Messages from a Former Cambodian Prison


Report by Alyssa Sorresso

Why Silence Perpetuates Torture


“Barbed Wire” © Alyssa Sorresso; used by permission

Last spring, in the remembrance room of Tuol Sleng, a tall message board stood alone. Visitors were supposed to write their memorial wishes there, but over the years, the words had overflowed, filling the room’s walls and ceiling as well as the board. I was a visitor, too, struck by the many notes of love and peace, rest and grief, haunted by what had happened in Cambodia decades ago. But I also couldn’t help noticing more recent messages by other Americans. I took pictures of ones like this:

It is starting again in the U.S.A. Keep your eyes open and voices loud. Never again.

Tuol Sleng, a former prison in Phnom Penh run by the Khmer Rouge, was our last stop before my husband Dan and I left Cambodia at the end of March. We’d been gone from America for six months; this was the halfway point of a trip around the world we began last September. (We’ve only now settled into a new home in Paris instead of returning to Chicago.)

Like so many Western travelers, we were drawn to Cambodia’s nearly virgin jungles, Angkor Wat, and spicy Khmer curry. And as we traveled there and throughout Southeast Asia, we saw a mixture of extreme wealth and poverty. In Cambodian cities, Lexuses rolled past three-year-olds begging for change in the middle of traffic; high-end hotels with crystal-blue swimming pools nestled among metal shacks, their swanky rooftop bars serving Moscow Mules to expats.

At Tuol Sleng, also known as Security Prison 21 (S-21), Dan and I waited to enter the grounds of what’s now a memorial museum, sprinkled by a welcome spray of water. The mid-afternoon heat rivaled any heavily humid August day in Chicago. I used the museum’s brochure to fan myself. I watched other visitors drop off their audio guides and quietly exit. Phnom Penh had already been hard to navigate, and I felt as if we were entering its belly.

I didn’t notice the concrete wall surrounding the grounds, topped with spools of barbed wire, until we’d crossed under the entrance archway. Audio guide in hand, I placed the earphones over my head and pressed play. The narrator was a Khmer man speaking English with a slightly stern tone, warning me to heed the seriousness of the museum. As he began to speak, Dan and I separated, and I became swept up in that somber voice.

The grounds were made up of five long gray buildings, each three stories tall, their windows covered in wire fencing. A white, twelve-foot board with black lettering loomed in front of the first building on my left. It displayed the eight rules of Tuol Sleng, first in the original Khmer, then translated into French, and lastly in disjointed English. “The Security Regulations” hovered above a chilling list that included:

Don't be a fool for you are a chap who dares to thwart the revolution.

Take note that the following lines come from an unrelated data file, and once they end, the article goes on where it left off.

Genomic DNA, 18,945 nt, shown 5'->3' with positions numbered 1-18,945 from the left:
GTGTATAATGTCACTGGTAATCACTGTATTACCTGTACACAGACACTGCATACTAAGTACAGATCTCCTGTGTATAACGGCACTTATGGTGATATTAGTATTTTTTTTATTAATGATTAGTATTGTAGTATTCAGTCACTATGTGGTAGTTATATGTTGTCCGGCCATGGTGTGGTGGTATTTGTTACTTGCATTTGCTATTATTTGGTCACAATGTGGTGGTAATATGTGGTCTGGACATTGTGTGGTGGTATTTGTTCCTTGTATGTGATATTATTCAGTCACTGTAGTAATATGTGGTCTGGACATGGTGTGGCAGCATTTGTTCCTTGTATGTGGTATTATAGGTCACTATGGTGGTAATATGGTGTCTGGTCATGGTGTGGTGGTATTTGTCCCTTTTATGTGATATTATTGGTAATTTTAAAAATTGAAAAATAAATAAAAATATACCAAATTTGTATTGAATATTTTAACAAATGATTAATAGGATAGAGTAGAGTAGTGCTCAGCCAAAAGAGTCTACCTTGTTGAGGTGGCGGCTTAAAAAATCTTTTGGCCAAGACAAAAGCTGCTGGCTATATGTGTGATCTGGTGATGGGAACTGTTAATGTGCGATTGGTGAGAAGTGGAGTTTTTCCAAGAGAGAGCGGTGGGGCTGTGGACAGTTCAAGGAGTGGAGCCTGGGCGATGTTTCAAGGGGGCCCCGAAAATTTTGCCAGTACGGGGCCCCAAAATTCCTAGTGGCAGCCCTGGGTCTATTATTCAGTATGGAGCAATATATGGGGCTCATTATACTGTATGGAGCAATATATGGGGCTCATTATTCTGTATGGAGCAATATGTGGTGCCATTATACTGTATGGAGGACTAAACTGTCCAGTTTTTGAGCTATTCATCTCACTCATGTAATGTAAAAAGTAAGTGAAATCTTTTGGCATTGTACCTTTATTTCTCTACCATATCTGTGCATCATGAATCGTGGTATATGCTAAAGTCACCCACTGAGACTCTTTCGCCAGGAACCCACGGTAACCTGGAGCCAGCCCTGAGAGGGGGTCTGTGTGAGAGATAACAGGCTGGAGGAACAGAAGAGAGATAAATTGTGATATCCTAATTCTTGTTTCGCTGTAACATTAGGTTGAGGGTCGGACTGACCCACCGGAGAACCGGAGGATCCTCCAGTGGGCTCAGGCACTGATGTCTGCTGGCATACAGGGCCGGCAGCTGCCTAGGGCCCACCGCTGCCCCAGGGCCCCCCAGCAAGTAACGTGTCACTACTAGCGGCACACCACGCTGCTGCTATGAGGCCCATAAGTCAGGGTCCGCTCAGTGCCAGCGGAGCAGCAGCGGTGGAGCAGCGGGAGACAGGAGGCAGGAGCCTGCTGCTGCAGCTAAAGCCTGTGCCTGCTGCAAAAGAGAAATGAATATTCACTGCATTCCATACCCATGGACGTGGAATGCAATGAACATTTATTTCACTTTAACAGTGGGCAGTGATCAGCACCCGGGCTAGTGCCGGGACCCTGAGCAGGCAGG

You must immediately answer my questions without wasting time to reflect.

Do nothing. Sit still and wait for my orders. If there is no orders, keep quiet. When I ask you to do something, you must do it right away without protesting.

The commands reminded me of what I’d heard barked at kids I worked with as a teaching artist in juvenile detention centers in Chicago. They had also been expected to wait, to be quiet, to acquiesce without question.

Past the rule board and through the open door of the building, I saw a shackle—for a wrist? a foot? a neck? I didn't know—abandoned beneath a remnant bed frame. On the wall, an unframed photograph printed on large poster board depicted the black blood and mangled limbs of the victim found within. Such photos were taken by Vietnamese journalists, among the first people to discover S-21 after the Khmer Rouge fell from power.

“Light and Doorways S-21” © Alyssa Sorresso; used by permissionWhat would it have been like to uncover such a scene, the floors wet with fluid, the stench of death still fresh? I stood close to the photograph, fighting that odd, numbing pull away from such horrific violence, wanting to be just an observer. I knew there was more to come.

I escaped to the courtyard outside with its soft patches of grass and smooth sidewalks. On several white benches, visitors solemnly listened to their audio guides and the stories of more atrocities the narrator relayed. I did, too, sitting on a bench shaded by mango trees. Harvest season was past, but I imagined the fruit they had borne among the long spears of green leaves—bright and fragrant, yellow and tantalizing.

My narrator brought me back to April 1975, when the Communist Party of Kampuchea (CPK) took the Khmer people hostage in their own country until January 1979. An army of peasant boys were led by Pol Pot, and in the first few days of rule, they forced two million people to evacuate their homes, live in cooperatives, and labor in fields for days with crude machinery or none at all.

While traveling in Cambodia, Dan and I had talked about S-21 with several local guides before we even saw it. Some told us that 30 percent of Cambodia's population died during those four years. The estimated number of dead fluctuates higher or lower, depending on the source. But what conveyed the magnitude most clearly to me was something our tuk-tuk driver said on the way to the museum: that during the time of the Khmer Rouge, Cambodia “cut off its own head.”

Pol Pot—a name I’d only heard in passing in a high school history class—sought to extinguish any trace of elitism from the Khmer people. His peasant revolutionaries rounded up soldiers, politicians, city residents, intellectuals, activists, artists, religious leaders, diplomats, engineers, technicians, students, and anyone else who seemed suspect, bringing them to what were essentially concentration camps. The museum website notes that there were at least 150 such camps, but S-21 was the most infamous—a secret political prison for captives who were thought to be spies of the CIA or KGB (as reported by Washington Post correspondent Elizabeth Becker in 1981). According to the Killing Fields Museum of Cambodia website, only seven of many thousands at Tuol Sleng survived.